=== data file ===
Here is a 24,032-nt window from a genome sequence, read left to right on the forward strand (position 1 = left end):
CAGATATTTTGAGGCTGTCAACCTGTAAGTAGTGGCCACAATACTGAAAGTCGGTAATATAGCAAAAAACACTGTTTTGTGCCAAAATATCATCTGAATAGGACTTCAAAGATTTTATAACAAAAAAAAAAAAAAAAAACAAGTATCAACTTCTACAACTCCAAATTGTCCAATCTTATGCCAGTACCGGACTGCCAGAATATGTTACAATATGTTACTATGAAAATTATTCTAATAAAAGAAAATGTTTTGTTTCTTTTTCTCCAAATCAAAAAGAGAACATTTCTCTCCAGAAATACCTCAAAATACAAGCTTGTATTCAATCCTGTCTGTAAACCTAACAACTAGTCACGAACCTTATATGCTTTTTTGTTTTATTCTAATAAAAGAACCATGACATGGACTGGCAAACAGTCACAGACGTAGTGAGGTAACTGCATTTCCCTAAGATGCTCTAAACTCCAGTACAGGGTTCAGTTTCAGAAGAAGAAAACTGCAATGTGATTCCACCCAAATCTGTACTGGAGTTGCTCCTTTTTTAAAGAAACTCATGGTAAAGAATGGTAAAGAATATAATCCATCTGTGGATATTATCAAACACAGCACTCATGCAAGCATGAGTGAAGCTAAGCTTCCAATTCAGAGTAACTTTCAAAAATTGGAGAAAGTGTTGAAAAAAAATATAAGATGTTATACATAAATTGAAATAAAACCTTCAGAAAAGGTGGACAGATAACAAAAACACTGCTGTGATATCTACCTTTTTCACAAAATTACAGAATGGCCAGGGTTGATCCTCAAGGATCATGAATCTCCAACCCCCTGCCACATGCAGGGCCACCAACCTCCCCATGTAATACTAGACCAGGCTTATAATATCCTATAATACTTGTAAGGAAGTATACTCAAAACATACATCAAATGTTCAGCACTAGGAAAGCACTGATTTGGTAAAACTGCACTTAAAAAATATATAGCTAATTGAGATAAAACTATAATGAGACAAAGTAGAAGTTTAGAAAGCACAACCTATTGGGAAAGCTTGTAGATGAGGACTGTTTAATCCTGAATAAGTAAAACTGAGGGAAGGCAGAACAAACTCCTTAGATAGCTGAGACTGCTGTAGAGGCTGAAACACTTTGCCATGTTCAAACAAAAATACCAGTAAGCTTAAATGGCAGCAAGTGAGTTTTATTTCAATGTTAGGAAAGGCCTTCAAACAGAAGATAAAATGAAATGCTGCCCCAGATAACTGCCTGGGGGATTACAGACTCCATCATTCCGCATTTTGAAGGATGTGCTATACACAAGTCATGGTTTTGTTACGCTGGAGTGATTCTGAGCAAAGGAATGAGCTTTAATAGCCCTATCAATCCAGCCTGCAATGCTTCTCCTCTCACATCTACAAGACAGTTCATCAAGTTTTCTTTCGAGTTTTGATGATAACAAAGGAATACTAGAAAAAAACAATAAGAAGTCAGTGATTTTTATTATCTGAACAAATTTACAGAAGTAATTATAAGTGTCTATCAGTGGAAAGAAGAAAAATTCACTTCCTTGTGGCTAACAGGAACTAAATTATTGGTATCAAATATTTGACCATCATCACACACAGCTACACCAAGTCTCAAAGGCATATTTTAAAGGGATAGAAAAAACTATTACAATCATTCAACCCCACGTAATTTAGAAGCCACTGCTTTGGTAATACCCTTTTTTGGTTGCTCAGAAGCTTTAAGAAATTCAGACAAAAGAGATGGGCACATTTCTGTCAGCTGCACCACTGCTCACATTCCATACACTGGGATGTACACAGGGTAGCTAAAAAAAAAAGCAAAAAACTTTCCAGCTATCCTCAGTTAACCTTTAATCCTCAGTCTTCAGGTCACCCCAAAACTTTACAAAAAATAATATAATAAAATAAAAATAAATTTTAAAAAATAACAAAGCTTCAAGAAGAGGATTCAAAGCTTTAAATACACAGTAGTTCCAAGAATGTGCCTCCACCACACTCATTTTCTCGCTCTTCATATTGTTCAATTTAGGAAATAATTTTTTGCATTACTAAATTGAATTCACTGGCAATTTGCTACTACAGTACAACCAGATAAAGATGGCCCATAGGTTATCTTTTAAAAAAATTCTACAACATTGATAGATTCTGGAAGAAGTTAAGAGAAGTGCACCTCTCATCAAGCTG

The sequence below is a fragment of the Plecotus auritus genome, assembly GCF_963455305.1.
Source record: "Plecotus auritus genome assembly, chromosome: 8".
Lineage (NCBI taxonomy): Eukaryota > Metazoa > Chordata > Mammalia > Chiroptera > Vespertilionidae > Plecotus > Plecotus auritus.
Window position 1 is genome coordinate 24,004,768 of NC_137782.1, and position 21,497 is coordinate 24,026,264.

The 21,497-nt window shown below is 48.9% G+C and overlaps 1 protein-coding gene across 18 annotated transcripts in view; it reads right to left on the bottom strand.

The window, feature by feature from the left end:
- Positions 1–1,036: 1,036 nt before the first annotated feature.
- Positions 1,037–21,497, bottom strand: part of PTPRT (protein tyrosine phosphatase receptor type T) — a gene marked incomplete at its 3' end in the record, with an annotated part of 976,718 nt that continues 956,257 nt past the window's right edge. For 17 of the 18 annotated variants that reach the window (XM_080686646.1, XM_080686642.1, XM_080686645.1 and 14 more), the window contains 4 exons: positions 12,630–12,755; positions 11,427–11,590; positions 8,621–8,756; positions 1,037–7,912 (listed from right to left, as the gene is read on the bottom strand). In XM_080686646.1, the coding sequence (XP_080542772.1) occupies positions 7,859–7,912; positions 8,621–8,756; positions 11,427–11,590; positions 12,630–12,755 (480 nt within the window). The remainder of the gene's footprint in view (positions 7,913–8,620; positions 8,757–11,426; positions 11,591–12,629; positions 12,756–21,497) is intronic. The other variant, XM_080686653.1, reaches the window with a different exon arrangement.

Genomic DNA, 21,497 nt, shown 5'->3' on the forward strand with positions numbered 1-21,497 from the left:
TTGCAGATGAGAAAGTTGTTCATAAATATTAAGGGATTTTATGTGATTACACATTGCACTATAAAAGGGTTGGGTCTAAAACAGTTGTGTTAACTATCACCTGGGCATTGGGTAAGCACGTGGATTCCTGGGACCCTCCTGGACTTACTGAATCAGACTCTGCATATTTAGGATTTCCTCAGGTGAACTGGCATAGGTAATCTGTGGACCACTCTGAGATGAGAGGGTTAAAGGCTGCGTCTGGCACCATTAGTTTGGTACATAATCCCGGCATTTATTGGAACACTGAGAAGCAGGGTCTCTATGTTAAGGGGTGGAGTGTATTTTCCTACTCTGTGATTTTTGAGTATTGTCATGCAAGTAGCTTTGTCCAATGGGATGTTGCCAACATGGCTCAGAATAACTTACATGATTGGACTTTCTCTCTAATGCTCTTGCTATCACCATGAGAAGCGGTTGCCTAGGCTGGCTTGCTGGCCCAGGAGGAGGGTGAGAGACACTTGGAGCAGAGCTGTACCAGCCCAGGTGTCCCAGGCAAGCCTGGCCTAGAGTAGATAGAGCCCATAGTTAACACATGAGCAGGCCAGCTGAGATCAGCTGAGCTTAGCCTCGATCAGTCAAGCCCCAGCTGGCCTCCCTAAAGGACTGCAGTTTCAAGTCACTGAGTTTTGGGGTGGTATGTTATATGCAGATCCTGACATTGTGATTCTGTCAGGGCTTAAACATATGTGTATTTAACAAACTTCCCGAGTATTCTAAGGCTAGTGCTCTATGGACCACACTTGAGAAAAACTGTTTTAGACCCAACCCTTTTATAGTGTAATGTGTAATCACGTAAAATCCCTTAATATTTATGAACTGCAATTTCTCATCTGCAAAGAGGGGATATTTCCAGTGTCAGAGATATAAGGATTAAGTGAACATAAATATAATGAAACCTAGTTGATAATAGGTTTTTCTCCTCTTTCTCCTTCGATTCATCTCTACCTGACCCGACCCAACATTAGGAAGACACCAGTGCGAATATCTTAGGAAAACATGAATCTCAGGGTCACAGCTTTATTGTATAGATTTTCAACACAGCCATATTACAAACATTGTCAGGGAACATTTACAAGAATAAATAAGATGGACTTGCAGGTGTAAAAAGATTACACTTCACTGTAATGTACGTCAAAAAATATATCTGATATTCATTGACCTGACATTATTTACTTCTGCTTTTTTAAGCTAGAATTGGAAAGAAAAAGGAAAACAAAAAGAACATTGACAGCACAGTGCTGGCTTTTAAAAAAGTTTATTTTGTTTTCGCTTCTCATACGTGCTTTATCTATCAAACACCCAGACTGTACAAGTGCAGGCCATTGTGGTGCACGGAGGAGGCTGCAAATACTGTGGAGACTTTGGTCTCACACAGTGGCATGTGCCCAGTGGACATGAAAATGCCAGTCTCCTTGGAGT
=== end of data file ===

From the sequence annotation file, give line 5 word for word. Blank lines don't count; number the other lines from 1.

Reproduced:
Lineage (NCBI taxonomy): Eukaryota > Metazoa > Chordata > Mammalia > Chiroptera > Vespertilionidae > Plecotus > Plecotus auritus.